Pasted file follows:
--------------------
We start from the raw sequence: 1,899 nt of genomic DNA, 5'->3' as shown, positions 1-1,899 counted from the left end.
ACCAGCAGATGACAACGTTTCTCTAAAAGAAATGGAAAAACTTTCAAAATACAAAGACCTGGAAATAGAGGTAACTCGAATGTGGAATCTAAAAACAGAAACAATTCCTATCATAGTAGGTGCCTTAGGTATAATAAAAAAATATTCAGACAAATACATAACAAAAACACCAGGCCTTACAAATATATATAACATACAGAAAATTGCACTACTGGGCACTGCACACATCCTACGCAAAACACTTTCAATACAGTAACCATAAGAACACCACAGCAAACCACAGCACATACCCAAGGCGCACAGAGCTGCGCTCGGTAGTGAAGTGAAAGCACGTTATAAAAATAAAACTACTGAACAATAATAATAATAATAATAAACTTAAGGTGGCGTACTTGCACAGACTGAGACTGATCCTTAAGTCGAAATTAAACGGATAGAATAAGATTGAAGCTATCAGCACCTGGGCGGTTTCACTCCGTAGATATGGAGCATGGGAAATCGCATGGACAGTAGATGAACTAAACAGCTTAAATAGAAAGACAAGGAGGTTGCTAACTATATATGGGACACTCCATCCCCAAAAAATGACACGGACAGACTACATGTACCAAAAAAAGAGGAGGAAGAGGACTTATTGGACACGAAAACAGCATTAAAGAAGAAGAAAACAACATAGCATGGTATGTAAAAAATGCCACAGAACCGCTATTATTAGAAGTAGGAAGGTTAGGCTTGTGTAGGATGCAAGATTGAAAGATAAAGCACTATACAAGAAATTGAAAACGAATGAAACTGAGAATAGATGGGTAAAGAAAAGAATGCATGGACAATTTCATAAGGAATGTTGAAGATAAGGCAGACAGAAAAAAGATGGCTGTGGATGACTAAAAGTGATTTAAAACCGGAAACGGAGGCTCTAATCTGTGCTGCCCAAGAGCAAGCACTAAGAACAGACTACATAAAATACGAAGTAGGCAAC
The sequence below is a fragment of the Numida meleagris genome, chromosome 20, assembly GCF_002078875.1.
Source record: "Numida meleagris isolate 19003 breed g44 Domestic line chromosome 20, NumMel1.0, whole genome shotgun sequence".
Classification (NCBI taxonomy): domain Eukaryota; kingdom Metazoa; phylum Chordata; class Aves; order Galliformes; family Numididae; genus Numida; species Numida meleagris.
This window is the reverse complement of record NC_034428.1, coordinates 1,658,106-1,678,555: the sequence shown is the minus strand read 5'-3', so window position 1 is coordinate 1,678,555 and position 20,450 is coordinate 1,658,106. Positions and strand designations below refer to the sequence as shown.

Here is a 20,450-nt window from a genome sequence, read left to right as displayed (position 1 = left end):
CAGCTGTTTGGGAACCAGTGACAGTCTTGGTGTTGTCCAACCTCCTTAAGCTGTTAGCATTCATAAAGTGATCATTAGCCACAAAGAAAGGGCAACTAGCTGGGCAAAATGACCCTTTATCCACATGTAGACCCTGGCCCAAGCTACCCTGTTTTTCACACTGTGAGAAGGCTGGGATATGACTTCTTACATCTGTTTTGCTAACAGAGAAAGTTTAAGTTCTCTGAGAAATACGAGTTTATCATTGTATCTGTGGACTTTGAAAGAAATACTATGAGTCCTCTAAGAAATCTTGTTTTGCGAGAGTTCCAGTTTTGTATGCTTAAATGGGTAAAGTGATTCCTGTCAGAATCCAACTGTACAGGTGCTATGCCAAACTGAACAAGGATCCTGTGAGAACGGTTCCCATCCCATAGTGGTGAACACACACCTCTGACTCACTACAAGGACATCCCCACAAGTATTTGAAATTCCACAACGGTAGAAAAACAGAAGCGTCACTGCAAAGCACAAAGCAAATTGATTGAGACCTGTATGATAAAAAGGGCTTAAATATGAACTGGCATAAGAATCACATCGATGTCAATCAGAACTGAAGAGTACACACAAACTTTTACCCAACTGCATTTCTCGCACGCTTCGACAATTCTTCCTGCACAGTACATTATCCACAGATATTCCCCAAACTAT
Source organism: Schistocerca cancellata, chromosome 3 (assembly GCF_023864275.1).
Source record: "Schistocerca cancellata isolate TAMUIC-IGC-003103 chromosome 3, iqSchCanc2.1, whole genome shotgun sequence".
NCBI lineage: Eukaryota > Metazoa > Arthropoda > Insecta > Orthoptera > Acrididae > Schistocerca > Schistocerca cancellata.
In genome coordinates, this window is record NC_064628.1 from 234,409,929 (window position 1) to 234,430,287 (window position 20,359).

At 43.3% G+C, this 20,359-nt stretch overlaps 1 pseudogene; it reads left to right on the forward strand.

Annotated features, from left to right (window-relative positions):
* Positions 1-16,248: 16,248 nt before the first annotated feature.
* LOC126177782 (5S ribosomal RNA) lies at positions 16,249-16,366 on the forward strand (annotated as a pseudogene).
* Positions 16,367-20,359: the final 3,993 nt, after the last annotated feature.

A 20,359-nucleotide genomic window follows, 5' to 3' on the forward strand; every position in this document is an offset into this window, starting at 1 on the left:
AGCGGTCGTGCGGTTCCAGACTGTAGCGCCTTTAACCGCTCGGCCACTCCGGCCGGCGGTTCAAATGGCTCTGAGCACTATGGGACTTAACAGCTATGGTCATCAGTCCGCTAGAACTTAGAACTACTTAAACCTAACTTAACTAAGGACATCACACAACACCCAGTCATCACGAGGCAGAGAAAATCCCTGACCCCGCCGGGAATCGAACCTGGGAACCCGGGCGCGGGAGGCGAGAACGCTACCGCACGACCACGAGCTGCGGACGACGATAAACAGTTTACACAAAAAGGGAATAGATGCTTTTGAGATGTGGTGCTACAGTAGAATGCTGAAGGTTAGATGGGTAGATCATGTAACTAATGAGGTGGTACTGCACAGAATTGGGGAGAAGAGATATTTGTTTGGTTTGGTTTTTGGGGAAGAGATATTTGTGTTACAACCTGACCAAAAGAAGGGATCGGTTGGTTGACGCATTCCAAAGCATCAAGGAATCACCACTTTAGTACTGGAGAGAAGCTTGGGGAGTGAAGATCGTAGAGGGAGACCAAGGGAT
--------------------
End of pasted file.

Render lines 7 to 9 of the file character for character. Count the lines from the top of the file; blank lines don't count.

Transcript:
Here is a 20,450-nt window from a genome sequence, read left to right as displayed (position 1 = left end):
CAGCTGTTTGGGAACCAGTGACAGTCTTGGTGTTGTCCAACCTCCTTAAGCTGTTAGCATTCATAAAGTGATCATTAGCCACAAAGAAAGGGCAACTAGCTGGGCAAAATGACCCTTTATCCACATGTAGACCCTGGCCCAAGCTACCCTGTTTTTCACACTGTGAGAAGGCTGGGATATGACTTCTTACATCTGTTTTGCTAACAGAGAAAGTTTAAGTTCTCTGAGAAATACGAGTTTATCATTGTATCTGTGGACTTTGAAAGAAATACTATGAGTCCTCTAAGAAATCTTGTTTTGCGAGAGTTCCAGTTTTGTATGCTTAAATGGGTAAAGTGATTCCTGTCAGAATCCAACTGTACAGGTGCTATGCCAAACTGAACAAGGATCCTGTGAGAACGGTTCCCATCCCATAGTGGTGAACACACACCTCTGACTCACTACAAGGACATCCCCACAAGTATTTGAAATTCCACAACGGTAGAAAAACAGAAGCGTCACTGCAAAGCACAAAGCAAATTGATTGAGACCTGTATGATAAAAAGGGCTTAAATATGAACTGGCATAAGAATCACATCGATGTCAATCAGAACTGAAGAGTACACACAAACTTTTACCCAACTGCATTTCTCGCACGCTTCGACAATTCTTCCTGCACAGTACATTATCCACAGATATTCCCCAAACTAT
Source organism: Schistocerca cancellata, chromosome 3 (assembly GCF_023864275.1).